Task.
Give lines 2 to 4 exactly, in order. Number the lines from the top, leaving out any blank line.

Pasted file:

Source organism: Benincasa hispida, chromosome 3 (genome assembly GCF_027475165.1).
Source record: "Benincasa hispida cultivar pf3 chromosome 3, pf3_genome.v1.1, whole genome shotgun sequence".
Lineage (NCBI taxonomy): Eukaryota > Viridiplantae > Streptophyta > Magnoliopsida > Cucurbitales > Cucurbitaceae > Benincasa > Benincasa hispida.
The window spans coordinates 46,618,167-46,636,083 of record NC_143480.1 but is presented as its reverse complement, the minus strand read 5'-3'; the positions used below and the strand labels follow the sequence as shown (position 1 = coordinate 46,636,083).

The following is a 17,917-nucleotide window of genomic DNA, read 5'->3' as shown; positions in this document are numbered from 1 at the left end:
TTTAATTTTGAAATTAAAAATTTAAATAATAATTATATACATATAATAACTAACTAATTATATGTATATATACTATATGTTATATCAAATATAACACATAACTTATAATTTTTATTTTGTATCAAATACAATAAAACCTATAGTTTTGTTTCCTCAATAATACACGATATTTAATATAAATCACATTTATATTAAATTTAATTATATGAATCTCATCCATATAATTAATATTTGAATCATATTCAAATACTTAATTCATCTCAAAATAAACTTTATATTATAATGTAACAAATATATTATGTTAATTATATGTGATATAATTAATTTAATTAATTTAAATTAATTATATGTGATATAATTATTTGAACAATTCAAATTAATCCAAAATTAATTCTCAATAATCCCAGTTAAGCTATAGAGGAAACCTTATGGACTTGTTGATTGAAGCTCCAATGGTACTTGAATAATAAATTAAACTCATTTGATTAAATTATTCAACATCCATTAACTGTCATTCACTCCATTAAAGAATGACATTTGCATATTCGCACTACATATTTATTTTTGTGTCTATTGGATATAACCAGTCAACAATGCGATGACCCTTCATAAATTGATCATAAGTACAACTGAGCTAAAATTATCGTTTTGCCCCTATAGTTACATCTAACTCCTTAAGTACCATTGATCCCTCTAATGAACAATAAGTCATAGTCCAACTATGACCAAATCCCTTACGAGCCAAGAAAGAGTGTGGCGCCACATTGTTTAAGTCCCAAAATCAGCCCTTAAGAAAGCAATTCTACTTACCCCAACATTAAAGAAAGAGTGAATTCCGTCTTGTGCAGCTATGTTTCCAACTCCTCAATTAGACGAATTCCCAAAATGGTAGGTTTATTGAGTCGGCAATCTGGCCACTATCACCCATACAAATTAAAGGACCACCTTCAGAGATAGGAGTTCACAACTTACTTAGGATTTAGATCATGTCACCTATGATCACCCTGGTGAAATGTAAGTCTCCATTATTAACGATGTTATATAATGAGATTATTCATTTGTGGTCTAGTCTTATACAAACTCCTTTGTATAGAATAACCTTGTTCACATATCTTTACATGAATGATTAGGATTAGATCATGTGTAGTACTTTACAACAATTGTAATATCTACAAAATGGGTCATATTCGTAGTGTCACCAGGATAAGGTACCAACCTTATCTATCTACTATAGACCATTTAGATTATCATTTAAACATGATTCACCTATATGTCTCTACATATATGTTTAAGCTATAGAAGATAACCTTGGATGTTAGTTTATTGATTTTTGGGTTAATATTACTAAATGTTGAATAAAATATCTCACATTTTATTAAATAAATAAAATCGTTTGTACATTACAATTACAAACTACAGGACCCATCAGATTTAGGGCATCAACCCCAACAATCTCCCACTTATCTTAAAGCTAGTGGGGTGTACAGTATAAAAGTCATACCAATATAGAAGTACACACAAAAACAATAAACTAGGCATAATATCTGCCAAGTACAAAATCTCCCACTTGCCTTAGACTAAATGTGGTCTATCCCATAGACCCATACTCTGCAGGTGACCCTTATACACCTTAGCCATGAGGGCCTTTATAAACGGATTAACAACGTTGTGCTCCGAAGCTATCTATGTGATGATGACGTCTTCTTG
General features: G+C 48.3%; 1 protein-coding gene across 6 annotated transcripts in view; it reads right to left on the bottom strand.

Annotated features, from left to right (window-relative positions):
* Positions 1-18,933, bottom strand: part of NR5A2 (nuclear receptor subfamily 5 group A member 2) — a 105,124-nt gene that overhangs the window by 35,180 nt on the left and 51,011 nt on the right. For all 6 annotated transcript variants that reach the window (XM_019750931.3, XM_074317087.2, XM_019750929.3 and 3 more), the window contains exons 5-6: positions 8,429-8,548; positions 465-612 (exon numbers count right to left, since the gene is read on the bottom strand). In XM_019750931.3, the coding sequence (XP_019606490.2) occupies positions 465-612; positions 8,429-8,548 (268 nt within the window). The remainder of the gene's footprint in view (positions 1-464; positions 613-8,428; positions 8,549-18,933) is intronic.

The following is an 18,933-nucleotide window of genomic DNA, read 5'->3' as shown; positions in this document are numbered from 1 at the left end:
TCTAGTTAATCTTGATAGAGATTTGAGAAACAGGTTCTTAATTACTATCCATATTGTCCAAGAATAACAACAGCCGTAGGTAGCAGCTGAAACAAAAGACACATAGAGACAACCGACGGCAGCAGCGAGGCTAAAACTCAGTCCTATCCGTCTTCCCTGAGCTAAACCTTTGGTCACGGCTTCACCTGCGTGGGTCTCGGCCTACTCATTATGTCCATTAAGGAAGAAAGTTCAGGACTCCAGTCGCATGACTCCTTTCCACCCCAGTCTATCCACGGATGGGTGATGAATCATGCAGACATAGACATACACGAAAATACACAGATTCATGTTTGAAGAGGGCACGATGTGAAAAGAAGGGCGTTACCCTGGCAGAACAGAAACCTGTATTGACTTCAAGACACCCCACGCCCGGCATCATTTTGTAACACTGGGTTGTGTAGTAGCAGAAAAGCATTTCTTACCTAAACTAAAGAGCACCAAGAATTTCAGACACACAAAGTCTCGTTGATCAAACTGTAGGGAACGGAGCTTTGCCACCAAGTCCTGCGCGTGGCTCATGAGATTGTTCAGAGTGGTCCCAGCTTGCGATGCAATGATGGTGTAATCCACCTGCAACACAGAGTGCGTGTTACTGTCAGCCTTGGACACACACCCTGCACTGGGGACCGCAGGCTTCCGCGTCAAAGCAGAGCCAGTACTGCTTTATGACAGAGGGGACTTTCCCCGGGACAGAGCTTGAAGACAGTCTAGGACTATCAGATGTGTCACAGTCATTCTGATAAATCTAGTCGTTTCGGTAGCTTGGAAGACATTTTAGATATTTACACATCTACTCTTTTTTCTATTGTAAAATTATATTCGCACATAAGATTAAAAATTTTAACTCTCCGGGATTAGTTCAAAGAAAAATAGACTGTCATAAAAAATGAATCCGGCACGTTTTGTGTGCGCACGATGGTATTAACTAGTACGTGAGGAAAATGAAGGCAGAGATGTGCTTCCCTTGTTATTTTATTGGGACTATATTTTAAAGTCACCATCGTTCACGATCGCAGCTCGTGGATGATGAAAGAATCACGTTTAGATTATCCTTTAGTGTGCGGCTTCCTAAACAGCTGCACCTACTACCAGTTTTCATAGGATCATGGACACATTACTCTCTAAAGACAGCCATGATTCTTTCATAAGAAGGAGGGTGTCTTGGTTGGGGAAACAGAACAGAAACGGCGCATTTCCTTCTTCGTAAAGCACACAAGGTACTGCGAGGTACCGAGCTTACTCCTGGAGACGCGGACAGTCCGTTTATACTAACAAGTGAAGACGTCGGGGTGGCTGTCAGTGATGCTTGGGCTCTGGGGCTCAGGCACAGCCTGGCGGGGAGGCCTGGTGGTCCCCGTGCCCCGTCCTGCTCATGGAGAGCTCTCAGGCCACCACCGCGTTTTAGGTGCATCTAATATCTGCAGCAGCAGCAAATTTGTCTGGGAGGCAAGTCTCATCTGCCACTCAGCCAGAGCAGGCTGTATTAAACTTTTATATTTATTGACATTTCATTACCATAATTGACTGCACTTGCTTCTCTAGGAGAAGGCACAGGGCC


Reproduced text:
Source record: "Benincasa hispida cultivar pf3 chromosome 3, pf3_genome.v1.1, whole genome shotgun sequence".
Lineage (NCBI taxonomy): Eukaryota > Viridiplantae > Streptophyta > Magnoliopsida > Cucurbitales > Cucurbitaceae > Benincasa > Benincasa hispida.
The window spans coordinates 46,618,167-46,636,083 of record NC_143480.1 but is presented as its reverse complement, the minus strand read 5'-3'; the positions used below and the strand labels follow the sequence as shown (position 1 = coordinate 46,636,083).